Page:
Average Playtime: 5 hours


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Magicka is a fun franchise. Based on Scandinavian mythology, we follow a story of four mages that have formed an order to protect Midgard from a warlock. Yet this warlock is just a pawn in the greater game of a demon Assatur, who wants to destroy wants to destroy the homeland of the mages. The game gives few nods towards some other known franchises as Warhammer, Warcraft or even Star Wars. Gaming process is very complicated. Having no character class as it is, every mage can create his unique combinations from eight different types of magic - water, life, shield, cold, lightning, arcane, earth and fire. Some of them are not compatible such as fire and cold because of their opposing nature, but the game deeply explores the way to create a unique gameplay-style based on your preference. Around the world, you can find magickas - scrolls that contain new spells and magic. Supporting up to four players at the same time it is a very fun game despite having loads of technical issues, like bugs and other problems.

System requirements for PC

  • OS: Windows XP/Vista/7 (32- or 64-bit)
  • Processor: Intel® Pentium® IV 2.4 GHz or AMD 3500+
  • Memory: 2 GB RAM
  • Hard Disk Space: 2 GB Available Space
  • Video Card: NVIDIA® GeForce 8800 or ATI Radeon® X1900 (Integrated Video Cards not recommended)
  • DirectX®: DirectX 9
  • Sound: DirectX-compatible sound card
  • Additional: 3-button mouse, keyboard and speakers. DSL Internet connection for multiplayer. .NET 3.5 required

System requirements for Android

3.0 and up
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Last Modified: Sep 17, 2019

Where to buy

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Magicka reviews and comments

Translated by
Microsoft from Deutsch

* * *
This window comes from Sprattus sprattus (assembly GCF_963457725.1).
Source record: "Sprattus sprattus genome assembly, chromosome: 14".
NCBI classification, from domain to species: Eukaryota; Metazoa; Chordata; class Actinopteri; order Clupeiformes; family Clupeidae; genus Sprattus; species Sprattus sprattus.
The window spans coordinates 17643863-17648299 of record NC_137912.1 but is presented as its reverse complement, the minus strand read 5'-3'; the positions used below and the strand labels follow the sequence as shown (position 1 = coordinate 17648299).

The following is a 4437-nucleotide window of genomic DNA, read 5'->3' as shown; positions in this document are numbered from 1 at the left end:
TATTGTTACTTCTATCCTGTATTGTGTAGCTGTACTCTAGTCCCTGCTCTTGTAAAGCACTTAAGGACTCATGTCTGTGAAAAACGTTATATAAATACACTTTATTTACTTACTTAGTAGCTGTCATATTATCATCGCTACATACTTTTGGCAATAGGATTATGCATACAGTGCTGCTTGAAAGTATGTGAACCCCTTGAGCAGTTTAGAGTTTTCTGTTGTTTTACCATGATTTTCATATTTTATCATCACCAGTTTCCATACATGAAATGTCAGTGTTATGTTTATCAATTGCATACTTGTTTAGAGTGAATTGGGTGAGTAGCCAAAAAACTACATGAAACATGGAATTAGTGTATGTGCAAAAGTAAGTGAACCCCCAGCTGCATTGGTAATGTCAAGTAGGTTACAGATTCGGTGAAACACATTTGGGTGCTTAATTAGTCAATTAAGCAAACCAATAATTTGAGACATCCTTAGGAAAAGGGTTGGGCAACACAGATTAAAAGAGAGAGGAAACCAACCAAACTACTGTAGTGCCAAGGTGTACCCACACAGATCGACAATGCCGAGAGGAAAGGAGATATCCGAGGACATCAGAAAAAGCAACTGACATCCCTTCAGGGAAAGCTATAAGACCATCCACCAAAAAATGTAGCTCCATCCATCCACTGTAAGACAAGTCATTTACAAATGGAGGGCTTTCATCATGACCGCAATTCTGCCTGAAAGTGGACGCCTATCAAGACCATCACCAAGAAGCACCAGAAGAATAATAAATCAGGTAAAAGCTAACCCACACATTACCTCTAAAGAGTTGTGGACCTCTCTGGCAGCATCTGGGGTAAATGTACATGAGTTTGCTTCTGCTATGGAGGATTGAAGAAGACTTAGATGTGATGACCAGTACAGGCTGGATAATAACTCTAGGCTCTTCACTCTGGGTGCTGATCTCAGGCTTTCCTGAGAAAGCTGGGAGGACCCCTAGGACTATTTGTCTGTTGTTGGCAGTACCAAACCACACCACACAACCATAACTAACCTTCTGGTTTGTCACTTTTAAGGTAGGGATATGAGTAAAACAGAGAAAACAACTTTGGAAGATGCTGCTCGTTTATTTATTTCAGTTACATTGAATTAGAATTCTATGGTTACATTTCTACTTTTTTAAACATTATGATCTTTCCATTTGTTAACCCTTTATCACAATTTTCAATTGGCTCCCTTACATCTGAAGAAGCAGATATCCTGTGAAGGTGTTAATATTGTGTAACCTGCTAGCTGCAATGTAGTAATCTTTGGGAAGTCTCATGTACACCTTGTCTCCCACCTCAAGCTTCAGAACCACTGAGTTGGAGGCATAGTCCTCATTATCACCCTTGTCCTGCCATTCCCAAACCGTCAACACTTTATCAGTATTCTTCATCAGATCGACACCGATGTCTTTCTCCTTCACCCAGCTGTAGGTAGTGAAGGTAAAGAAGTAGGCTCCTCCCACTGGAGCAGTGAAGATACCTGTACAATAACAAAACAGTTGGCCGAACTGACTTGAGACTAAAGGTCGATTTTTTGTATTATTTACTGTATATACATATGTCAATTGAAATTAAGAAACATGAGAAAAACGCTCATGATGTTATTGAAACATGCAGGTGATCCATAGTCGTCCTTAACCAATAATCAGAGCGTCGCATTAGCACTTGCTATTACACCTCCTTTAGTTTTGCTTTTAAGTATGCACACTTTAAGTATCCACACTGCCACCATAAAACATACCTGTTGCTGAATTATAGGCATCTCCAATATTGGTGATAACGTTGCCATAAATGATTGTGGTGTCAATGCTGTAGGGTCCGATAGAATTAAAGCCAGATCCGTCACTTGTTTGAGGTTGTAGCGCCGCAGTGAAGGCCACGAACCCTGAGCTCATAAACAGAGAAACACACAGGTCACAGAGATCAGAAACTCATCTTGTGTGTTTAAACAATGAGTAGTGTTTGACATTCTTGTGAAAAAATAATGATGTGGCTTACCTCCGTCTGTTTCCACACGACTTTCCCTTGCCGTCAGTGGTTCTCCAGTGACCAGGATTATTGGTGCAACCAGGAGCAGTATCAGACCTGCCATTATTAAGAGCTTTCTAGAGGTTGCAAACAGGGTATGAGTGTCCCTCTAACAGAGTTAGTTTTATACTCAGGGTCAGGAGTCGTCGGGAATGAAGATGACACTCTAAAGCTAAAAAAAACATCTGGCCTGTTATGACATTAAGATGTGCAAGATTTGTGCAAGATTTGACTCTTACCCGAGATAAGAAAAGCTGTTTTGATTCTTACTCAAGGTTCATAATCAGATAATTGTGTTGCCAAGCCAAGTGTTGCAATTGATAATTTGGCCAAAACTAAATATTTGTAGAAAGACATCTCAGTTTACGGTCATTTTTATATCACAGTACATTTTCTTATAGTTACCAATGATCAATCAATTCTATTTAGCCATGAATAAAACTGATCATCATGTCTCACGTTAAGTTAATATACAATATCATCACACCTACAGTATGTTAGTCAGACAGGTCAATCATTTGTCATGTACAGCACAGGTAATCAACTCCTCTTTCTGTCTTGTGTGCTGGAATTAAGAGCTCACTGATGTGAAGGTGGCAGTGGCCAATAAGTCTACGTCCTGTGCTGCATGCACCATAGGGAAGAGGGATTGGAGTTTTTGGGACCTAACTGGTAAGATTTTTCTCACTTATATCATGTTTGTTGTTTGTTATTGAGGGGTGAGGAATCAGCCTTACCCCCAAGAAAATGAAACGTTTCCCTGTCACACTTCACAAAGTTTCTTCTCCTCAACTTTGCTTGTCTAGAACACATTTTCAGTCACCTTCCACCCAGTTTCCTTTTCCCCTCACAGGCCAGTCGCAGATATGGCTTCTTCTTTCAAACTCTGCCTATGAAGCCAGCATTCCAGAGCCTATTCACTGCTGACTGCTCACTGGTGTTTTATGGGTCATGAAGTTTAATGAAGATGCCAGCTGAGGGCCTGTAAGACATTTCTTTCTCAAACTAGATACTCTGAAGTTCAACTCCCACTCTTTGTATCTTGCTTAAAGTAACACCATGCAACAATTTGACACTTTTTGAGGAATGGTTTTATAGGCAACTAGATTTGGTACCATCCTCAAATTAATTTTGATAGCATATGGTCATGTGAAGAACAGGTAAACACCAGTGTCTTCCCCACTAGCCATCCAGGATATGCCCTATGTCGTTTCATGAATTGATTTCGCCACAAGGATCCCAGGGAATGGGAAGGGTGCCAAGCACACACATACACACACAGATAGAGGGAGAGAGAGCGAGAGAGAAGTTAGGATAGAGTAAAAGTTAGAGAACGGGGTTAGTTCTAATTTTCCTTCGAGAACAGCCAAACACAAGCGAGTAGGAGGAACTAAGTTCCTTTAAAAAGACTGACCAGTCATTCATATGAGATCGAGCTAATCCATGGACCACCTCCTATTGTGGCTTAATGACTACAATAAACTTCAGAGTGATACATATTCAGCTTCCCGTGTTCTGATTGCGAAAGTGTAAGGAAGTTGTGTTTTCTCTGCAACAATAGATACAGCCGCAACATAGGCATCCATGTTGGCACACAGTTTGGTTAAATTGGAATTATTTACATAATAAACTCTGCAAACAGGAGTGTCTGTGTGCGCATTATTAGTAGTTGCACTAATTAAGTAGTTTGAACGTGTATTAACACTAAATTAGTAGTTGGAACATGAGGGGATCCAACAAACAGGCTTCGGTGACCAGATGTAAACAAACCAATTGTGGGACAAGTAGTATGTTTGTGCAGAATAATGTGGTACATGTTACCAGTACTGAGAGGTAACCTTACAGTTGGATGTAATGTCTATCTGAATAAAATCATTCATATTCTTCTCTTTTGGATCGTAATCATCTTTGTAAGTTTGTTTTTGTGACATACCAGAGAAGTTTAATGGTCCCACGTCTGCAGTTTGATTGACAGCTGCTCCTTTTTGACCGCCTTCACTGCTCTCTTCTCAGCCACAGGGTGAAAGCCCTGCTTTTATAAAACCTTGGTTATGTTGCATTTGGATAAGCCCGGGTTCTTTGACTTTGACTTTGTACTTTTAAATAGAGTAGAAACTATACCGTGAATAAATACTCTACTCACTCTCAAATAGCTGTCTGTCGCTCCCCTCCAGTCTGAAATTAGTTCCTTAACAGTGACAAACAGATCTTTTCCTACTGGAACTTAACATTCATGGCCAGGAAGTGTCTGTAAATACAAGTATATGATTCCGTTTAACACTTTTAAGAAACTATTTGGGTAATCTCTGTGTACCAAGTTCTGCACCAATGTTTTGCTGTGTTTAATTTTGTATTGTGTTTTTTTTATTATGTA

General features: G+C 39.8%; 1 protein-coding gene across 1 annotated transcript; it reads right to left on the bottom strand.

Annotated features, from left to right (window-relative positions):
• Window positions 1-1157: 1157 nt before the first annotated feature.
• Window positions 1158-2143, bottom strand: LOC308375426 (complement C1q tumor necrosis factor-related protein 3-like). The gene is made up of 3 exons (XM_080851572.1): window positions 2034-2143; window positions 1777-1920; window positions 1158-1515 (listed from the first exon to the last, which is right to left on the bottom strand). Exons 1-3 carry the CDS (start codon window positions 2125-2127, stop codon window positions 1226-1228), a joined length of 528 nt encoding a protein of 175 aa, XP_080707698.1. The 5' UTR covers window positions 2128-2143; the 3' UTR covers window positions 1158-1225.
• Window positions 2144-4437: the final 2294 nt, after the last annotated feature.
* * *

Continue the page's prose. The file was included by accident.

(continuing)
The Conclusion At the Beginning: Magicka, a wonderful Fun in the Co-op on the common PC or on the Couch, but alone a pretty hard Chunk. All Around, the Developers have succeeded in creating a great Game that creates an extremely motivating Learning Spiral and demands a lot of Teamwork together. In the Co-op of mine therefore a clear Multiplayer recommendation. Gameplay: In Magicka, you'll play one of up to four Players in a rather twisted Universe full of Magic and Mythical Creatures. Right at the Beginning, the Design of the Game stands out. Many Things are highly nixed and have a picture book or child-friendly Look at first, but after the first 10 Minutes the Player notices that this is a rather dark story, which in many places does not get too serious In many Places But bristles with black Humor just so brims. No matter who we talk to or if we have a Self-conversation in between, we have to stop and smile about what the Developers shine with here. So we sit in a Carriage and are driven by galloping, stiff Wooden horses, or we wonder in Self-talk that probably five human-sized Arrows in a Body bring fatal Injuries. In The same way, the Game rewards you with Achievements for All Kinds of Schabernack. So one does not ask yourself for long whether there is also a Reward for the scaping of your Own fellow Player off the Cliff ... Of course, something like this is rewarded! The History of the Game is strictly linear, which on the One hand takes some getting used to, as today's players are more used to open Game worlds, but are no longer bothered by it. On the Contrary to today's Open World Titles, which unfortunately often stretch the Playing Time unnecessarily without offering any additional Good content, Magicka conveys its History briefly and narrowly in about 10-15h Of play time per Pass. A fine Example of an older Game principle that still goes down very well today and gets a lot right on the Point. Control: The Control works with both the Mouse and Keyboard, as well as the Controller. Especially in the Co-op on the same Screen, you will hardly get past The Controller Control. In General, both are well solved, but you need a little more Time to Spell with the Controller than with the Keyboard. In particular, the Application of simple and increasingly complex Spells as the Game progresses demands more and more and drives the Motivation Spiral. It's not just the Avatar That needs to learn more and more new And better Spells as the Game progresses. The Player is Also very challenged at this Point and needs to train his Skills and adapt his Tactics to that. The stronger the applied Spell is to become, the More complex its composition is from the selectable elements, which must be entered fingishly accurately. If one is at the Beginning merely focused on not setting each Other on fire, putting yourself under power or even accidentally applying a Magic trap to oneself, in the final Act one blindly taps the most powerful Spells due to being memorized Learned Keystrokes and awakens Zomba Ords, lets a Firestorm Rain right after and teleports Quickly across the Screen. This sounds great when Writing the Review alone and is even more Fun when you stop briefly while Playing and remind each other how noobig you stumbled through the Game world 2h ago. Graphic: A timeless Design in an inspired Comic lock that has visibly got a bit old, but remains playable for a long Time to come. Sound and Setting After all the Praise, however, a not entirely serious Criticism has to be voiced at this Point. Whoever Has taken over the German Setting of the Narrator. A renowned Game Magazine asked at this Point if the Storyteller had been drunk. I, in turn, wondered if that's not even awesome or awesome next to it. Clearly, this Person, charming as he may be, should never read a Story to my potential Children. It is difficult to put into Words and I take it with Humour, but clearly the Weak Spot in this Title. Awesome or absolutely beside it, everyone has to decide that for themselves. Other: The Game is peppered with DLCs and Additional Content. I have not bought them at this time and therefore I cannot provide any Feedback on this at this Point. However, The Gameplay will not be affected by this And the Player will not be compelled to spend more Money on the game at any point in the Game. So, from my Point of view, so far a "nice to have."